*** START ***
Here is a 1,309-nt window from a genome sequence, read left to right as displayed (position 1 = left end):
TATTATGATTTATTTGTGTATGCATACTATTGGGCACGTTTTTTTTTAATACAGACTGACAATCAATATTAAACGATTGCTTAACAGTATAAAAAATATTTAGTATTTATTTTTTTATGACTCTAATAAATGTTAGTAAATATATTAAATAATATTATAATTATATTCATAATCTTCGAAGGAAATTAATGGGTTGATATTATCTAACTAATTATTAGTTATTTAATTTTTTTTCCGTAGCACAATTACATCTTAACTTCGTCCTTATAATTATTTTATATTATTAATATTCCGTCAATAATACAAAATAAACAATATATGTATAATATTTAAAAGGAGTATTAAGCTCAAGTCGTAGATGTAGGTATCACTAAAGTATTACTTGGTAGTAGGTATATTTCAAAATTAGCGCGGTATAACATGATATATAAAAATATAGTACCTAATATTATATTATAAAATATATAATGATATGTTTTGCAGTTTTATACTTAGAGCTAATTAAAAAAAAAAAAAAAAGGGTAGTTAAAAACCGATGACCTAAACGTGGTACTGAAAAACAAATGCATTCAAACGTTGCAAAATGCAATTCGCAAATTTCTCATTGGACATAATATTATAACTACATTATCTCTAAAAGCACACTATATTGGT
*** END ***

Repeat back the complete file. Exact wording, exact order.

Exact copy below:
Here is a 1,309-nt window from a genome sequence, read left to right as displayed (position 1 = left end):
TATTATGATTTATTTGTGTATGCATACTATTGGGCACGTTTTTTTTTAATACAGACTGACAATCAATATTAAACGATTGCTTAACAGTATAAAAAATATTTAGTATTTATTTTTTTATGACTCTAATAAATGTTAGTAAATATATTAAATAATATTATAATTATATTCATAATCTTCGAAGGAAATTAATGGGTTGATATTATCTAACTAATTATTAGTTATTTAATTTTTTTTCCGTAGCACAATTACATCTTAACTTCGTCCTTATAATTATTTTATATTATTAATATTCCGTCAATAATACAAAATAAACAATATATGTATAATATTTAAAAGGAGTATTAAGCTCAAGTCGTAGATGTAGGTATCACTAAAGTATTACTTGGTAGTAGGTATATTTCAAAATTAGCGCGGTATAACATGATATATAAAAATATAGTACCTAATATTATATTATAAAATATATAATGATATGTTTTGCAGTTTTATACTTAGAGCTAATTAAAAAAAAAAAAAAAAGGGTAGTTAAAAACCGATGACCTAAACGTGGTACTGAAAAACAAATGCATTCAAACGTTGCAAAATGCAATTCGCAAATTTCTCATTGGACATAATATTATAACTACATTATCTCTAAAAGCACACTATATTGGT